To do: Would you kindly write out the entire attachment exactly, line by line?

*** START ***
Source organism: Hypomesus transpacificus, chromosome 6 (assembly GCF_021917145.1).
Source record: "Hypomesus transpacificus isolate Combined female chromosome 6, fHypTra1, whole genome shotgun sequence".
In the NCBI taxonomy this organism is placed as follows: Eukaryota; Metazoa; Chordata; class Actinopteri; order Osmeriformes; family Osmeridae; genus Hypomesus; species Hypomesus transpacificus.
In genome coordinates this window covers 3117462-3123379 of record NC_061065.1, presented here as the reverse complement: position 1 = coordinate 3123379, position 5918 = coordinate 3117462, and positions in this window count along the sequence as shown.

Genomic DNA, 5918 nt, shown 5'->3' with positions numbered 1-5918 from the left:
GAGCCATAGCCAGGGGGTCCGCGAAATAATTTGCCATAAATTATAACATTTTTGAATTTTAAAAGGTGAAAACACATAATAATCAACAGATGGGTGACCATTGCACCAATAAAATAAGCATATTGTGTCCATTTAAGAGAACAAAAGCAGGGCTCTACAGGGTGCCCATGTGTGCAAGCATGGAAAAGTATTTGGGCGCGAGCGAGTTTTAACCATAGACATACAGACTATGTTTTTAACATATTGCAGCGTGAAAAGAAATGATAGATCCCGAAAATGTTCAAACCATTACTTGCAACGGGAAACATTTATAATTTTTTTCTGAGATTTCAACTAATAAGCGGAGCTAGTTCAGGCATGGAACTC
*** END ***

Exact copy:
Source organism: Hypomesus transpacificus, chromosome 6 (assembly GCF_021917145.1).
Source record: "Hypomesus transpacificus isolate Combined female chromosome 6, fHypTra1, whole genome shotgun sequence".
In the NCBI taxonomy this organism is placed as follows: Eukaryota; Metazoa; Chordata; class Actinopteri; order Osmeriformes; family Osmeridae; genus Hypomesus; species Hypomesus transpacificus.
In genome coordinates this window covers 3117462-3123379 of record NC_061065.1, presented here as the reverse complement: position 1 = coordinate 3123379, position 5918 = coordinate 3117462, and positions in this window count along the sequence as shown.

Genomic DNA, 5918 nt, shown 5'->3' with positions numbered 1-5918 from the left:
GAGCCATAGCCAGGGGGTCCGCGAAATAATTTGCCATAAATTATAACATTTTTGAATTTTAAAAGGTGAAAACACATAATAATCAACAGATGGGTGACCATTGCACCAATAAAATAAGCATATTGTGTCCATTTAAGAGAACAAAAGCAGGGCTCTACAGGGTGCCCATGTGTGCAAGCATGGAAAAGTATTTGGGCGCGAGCGAGTTTTAACCATAGACATACAGACTATGTTTTTAACATATTGCAGCGTGAAAAGAAATGATAGATCCCGAAAATGTTCAAACCATTACTTGCAACGGGAAACATTTATAATTTTTTTCTGAGATTTCAACTAATAAGCGGAGCTAGTTCAGGCATGGAACTC